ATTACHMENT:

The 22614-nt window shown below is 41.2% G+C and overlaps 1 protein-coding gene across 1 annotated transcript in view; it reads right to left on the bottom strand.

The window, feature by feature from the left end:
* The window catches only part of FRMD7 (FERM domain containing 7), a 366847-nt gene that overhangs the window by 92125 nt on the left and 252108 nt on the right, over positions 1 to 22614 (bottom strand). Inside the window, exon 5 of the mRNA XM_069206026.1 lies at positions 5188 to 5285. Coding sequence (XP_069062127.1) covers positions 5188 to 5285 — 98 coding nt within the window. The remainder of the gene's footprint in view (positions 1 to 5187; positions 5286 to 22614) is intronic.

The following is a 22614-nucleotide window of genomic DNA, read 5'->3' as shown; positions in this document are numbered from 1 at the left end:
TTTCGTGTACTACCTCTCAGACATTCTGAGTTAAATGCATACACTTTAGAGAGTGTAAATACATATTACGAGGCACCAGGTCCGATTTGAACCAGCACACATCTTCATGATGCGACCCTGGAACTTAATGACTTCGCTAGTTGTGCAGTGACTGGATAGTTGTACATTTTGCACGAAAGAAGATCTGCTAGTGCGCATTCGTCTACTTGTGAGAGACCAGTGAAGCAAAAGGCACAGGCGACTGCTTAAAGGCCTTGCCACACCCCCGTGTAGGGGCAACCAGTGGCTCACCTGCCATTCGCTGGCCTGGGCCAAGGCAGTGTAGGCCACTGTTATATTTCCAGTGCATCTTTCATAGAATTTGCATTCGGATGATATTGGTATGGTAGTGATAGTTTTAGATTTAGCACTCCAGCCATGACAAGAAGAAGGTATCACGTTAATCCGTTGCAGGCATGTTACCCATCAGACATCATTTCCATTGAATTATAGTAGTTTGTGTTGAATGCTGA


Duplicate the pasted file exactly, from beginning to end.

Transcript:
The 22614-nt window shown below is 41.2% G+C and overlaps 1 protein-coding gene across 1 annotated transcript in view; it reads right to left on the bottom strand.

The window, feature by feature from the left end:
* The window catches only part of FRMD7 (FERM domain containing 7), a 366847-nt gene that overhangs the window by 92125 nt on the left and 252108 nt on the right, over positions 1 to 22614 (bottom strand). Inside the window, exon 5 of the mRNA XM_069206026.1 lies at positions 5188 to 5285. Coding sequence (XP_069062127.1) covers positions 5188 to 5285 — 98 coding nt within the window. The remainder of the gene's footprint in view (positions 1 to 5187; positions 5286 to 22614) is intronic.

The following is a 22614-nucleotide window of genomic DNA, read 5'->3' as shown; positions in this document are numbered from 1 at the left end:
TTTCGTGTACTACCTCTCAGACATTCTGAGTTAAATGCATACACTTTAGAGAGTGTAAATACATATTACGAGGCACCAGGTCCGATTTGAACCAGCACACATCTTCATGATGCGACCCTGGAACTTAATGACTTCGCTAGTTGTGCAGTGACTGGATAGTTGTACATTTTGCACGAAAGAAGATCTGCTAGTGCGCATTCGTCTACTTGTGAGAGACCAGTGAAGCAAAAGGCACAGGCGACTGCTTAAAGGCCTTGCCACACCCCCGTGTAGGGGCAACCAGTGGCTCACCTGCCATTCGCTGGCCTGGGCCAAGGCAGTGTAGGCCACTGTTATATTTCCAGTGCATCTTTCATAGAATTTGCATTCGGATGATATTGGTATGGTAGTGATAGTTTTAGATTTAGCACTCCAGCCATGACAAGAAGAAGGTATCACGTTAATCCGTTGCAGGCATGTTACCCATCAGACATCATTTCCATTGAATTATAGTAGTTTGTGTTGAATGCTGA